"Zimbabwe was once a shining example of a thriving economy in Africa and known worldwide for having an incredible spirit of entrepreneurship," said Branson. "Now is not the time for donors to take a wait and see approach. It's critical for the global community of business leaders and philanthropists to come together to support Zimbabweans."

Wednesday, October 6, 2010

The scramble for Zimbabwe has already begun

The Scramble for Africa, also known as the Race for Africa, was a process of invasion, attack, occupation and annexation of sovereign African territory by European powers during the New Imperialism period, between the 1880s and World War I in 1914. (Source Wikipedia).

I wager that we have begun to see the scramble for Zimbabwe but this time it will not be characterised by any attacks, occupations and annexation but rather by billions of US dollar touting investors from all over the world as they seek to get their stake of Zimbabwe's vast mineral resources. Already on Tuesday it was reported that Zimbabwe's government received five bids for its 70% stake in Zimbabwe Iron and Steel Co.

Zimbabwe has the second largest deposit of platinum reserves in the world. Zimbabwe has a good percentage of the world's known reserves of metallurgical-grade chromites. Other commercial mineral deposits include coal, asbestos, copper, nickel, gold, and iron ore and lately diamonds. In order to develop these mineral deposits, the country needs billions of dollars. Zimbabwe has well skilled population, excellent climate and numerous opportunities in all sectors going forward.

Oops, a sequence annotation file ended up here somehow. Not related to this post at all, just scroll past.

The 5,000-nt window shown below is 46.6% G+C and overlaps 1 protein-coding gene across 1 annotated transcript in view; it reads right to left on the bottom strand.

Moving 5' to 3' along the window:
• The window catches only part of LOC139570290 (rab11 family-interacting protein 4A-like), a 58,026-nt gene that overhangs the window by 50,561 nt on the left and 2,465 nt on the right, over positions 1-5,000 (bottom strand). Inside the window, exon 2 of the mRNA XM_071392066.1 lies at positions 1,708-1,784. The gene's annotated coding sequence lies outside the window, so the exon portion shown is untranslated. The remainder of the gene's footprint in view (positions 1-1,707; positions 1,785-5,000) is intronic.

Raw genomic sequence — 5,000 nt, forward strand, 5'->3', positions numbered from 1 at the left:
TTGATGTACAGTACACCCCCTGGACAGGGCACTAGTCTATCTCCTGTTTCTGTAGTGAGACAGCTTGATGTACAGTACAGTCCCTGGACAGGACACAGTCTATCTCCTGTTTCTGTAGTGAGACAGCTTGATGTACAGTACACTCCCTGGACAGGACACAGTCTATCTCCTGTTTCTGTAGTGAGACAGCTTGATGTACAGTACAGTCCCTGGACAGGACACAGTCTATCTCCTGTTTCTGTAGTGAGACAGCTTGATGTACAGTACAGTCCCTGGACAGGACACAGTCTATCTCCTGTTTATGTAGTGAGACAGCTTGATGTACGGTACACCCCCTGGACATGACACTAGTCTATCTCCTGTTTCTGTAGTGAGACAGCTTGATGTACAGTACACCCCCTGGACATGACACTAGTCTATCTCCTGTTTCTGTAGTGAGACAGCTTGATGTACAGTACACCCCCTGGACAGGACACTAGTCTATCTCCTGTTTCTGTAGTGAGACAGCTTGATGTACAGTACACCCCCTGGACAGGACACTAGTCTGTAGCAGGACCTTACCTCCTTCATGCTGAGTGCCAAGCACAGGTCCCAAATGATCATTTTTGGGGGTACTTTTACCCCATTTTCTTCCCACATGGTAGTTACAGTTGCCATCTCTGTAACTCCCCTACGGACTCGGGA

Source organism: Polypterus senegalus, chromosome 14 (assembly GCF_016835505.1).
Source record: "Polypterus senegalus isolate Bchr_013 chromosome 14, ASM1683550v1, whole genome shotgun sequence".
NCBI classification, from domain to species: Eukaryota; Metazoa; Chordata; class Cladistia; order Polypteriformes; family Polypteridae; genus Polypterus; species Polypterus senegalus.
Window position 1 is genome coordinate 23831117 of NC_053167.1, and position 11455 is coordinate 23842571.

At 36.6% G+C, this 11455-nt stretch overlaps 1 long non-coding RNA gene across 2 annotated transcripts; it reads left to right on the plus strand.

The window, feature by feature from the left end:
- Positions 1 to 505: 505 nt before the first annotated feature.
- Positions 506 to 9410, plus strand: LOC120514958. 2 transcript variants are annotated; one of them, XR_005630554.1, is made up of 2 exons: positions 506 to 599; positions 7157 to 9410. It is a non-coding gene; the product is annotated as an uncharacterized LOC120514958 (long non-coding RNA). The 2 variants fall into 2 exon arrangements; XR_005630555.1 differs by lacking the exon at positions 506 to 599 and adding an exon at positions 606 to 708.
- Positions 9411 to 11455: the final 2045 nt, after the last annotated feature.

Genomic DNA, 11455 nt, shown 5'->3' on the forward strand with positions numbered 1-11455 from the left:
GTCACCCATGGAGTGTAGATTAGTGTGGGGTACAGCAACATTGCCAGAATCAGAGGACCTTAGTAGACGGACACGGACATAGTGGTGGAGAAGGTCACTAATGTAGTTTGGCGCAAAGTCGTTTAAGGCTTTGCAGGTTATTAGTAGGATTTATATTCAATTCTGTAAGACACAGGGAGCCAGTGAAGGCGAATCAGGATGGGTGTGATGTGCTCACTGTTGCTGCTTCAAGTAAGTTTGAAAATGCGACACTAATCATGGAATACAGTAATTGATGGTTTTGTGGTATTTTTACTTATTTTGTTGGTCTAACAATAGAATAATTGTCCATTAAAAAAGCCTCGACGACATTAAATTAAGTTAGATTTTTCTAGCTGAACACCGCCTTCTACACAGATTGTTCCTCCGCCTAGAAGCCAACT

The deterioration of infrastructure and social services over the last ten years provides significant opportunities for investors; there is no doubt about that. China is quietly already there so are the Russians. Opportunities also exist in agriculture and related industries where farms and companies are lying idle in need of new capital. The one thing about Zimbabwe is that, because of ZANU (PF)'s mismanagement of the economy since 2000, basically all industries have been underdeveloped and must be recapitalised presenting huge opportunities in all sectors. According to the Infrastructure Development Bank of Zimbabwe (IDBZ), in which the Chinese now have a stake, US$20bn is required to revive the country's infrastructure. In addition to that, we have heard that Woolworths is returning, Pick n Pay has upped its stake in TM, MacDonald's will be back, DRDGold is there, the French are looking at huge energy investments, Ecobank has bought a stake in a local bank, a number of Zimbabwean companies are looking for secondary listing on the JSE to raise new expansion capital while those banks whose licences were unfairly revoked in 2008 are back in action. Lately, Richard Branson has joined the chorus and we are likely to see Americans coming aboard. Zimbabwe has also lagged behind in the ICT and Services sectors and those investors with smart ideas and capital should make a bundle.

The fundamental requirement is that Mugabe and his cronies exit and the question is, will this happen soon enough? Personally I think Mugabe is tired and it must dawn on any intelligent man as he is that, all things come to an end. However we have a serious problem with the army and those in ZANU (PF) that who would rather have the current scenario prevailing.